“You don’t have to be present to win,” Grady said, although she does encourage people to attend the casino night, which she describes as “lots of fun” and held at the Ellis County Expo Center.
During the day, that Saturday, Oct. 12, the 11 a.m.-3 p.m. time frame is “all about the kids,” she said, noting a plethora of children’s activities are staged along with food. The adults then can enjoy themselves during the evening’s casino night, which features a meal by Pit Stop BBQ and music by the Midtown Playboys, along with a wide selection of casino games.
Single tickets are $30 each, with a table of eight available for $200. Each ticket includes 500 casino chips with buy-ins available for more. Beer and wine are provided, with people also able to BYOB. A “heads or tails” competition also will be held for a great prize, she said, noting additional buy-ins are available for it, also. Last year’s prize was an extensive selection of top shelf whiskeys and other alcoholic beverages.
Grady also feels blessed to have the support of KBEC 1390 AM/99.1 FM, which is throwing its second annual parking lot benefit for Sunflower Friends from 9 a.m.-2 p.m. Saturday, Aug. 3.
“There will be bounce houses, the Blue Heelers live band that plays old time and classic rock and roll, a dunking booth, a paint the pony activity, MyTeeSweet Snow Cones, concessions and our raffle tickets for sale,” Grady said. “We really want people to stop by and see what we do and enjoy themselves.”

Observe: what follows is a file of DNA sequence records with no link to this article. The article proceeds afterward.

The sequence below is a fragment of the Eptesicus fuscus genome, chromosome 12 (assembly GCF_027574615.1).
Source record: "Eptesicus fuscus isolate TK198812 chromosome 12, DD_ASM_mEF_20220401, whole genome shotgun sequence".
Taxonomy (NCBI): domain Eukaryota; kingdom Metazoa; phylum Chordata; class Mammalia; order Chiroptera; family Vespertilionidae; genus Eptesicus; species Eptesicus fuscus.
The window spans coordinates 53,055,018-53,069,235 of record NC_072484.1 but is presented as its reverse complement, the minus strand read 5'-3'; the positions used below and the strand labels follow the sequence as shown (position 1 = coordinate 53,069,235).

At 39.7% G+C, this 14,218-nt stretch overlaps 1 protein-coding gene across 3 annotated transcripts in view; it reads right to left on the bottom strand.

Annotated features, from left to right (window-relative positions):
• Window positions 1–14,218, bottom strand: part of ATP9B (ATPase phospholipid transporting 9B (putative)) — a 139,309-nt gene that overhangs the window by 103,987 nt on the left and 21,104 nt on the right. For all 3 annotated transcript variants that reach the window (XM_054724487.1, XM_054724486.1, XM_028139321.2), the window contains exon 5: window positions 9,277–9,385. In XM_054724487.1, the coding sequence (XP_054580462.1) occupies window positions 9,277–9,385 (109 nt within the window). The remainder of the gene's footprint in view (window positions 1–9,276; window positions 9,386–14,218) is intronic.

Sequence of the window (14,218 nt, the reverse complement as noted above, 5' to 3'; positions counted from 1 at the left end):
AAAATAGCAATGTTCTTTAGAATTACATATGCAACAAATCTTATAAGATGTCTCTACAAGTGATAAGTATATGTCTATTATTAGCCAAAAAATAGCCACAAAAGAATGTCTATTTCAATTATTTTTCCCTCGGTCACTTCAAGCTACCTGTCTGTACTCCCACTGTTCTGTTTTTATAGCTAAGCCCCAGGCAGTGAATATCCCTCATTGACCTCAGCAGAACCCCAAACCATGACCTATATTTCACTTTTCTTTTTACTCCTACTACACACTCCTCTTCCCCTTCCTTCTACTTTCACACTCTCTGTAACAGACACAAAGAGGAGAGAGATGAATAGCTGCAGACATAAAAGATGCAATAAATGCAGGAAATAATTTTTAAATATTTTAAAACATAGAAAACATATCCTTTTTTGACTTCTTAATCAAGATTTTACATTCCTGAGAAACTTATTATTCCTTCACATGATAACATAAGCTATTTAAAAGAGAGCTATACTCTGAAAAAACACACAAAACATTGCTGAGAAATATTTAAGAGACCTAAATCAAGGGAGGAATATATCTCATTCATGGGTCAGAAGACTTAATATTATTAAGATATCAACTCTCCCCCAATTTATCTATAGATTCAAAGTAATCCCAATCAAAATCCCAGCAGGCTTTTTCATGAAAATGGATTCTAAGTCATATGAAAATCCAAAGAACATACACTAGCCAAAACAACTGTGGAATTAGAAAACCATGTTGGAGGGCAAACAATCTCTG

Grady appreciates all of the community support given to Sunflower Friends and welcomes people to contact her for more information about how they can help the organization in its program of work.
“Our Sunflower Friends helps those within our own backyard that need assistance,” she said, noting that the money isn’t intended to go toward paying the medical bills but rather to assist the recipient and his or her family with quality of life needs. Grady cited one example where a family used some of the funding to pay for counseling after their loved one passed away. With another recipient, the money provided a new roof for her home, along with interior work that allowed for use of a wheelchair.
“We want the money used to help make the family whole and not just surviving,” she said.
This year, the board also set aside a sum of money that is being used to assist people with immediate needs who aren’t one of the year’s named recipients. This program provides a small grant of $250 to $500 that can go toward transportation, food or other immediate need in the event of a child being hospitalized due to an accident, as an example.
Moving forward, plans for the coming year include securing additional, experienced board members who can offer expertise as the organization works to take its operations to the next level. Grady encourages people who would like to serve to contact her to talk about the possibilities and opportunities.
“It can be hard,” she said. “But, by the grace of God, who gave me a heart, while it can be challenging and hard to do at times, I personally feel so connected to our recipients. It’s a blessing and an honor to help them through their difficult times.”
It’s her 14 grandchildren and five great-grandchildren that keep her grounded, she said. When she’s feeling the responsibilities of keeping Sunflower Friends going – it’s her “grands” that provide the encouragement, she said.
“They show me that this is worthwhile,” she said. “They tell me, ‘You can’t quit, Nene. You can’t quit.’ I’m very blessed to have not only the community support but also the support of my family to keep me going and to have the strength to go on.”
More information about Sunflower Friends can be found at its website, www.oursunflowerfriends.org, or on its social media, which includes Facebook and Twitter. Search for Our Sunflower Friends of Ellis County.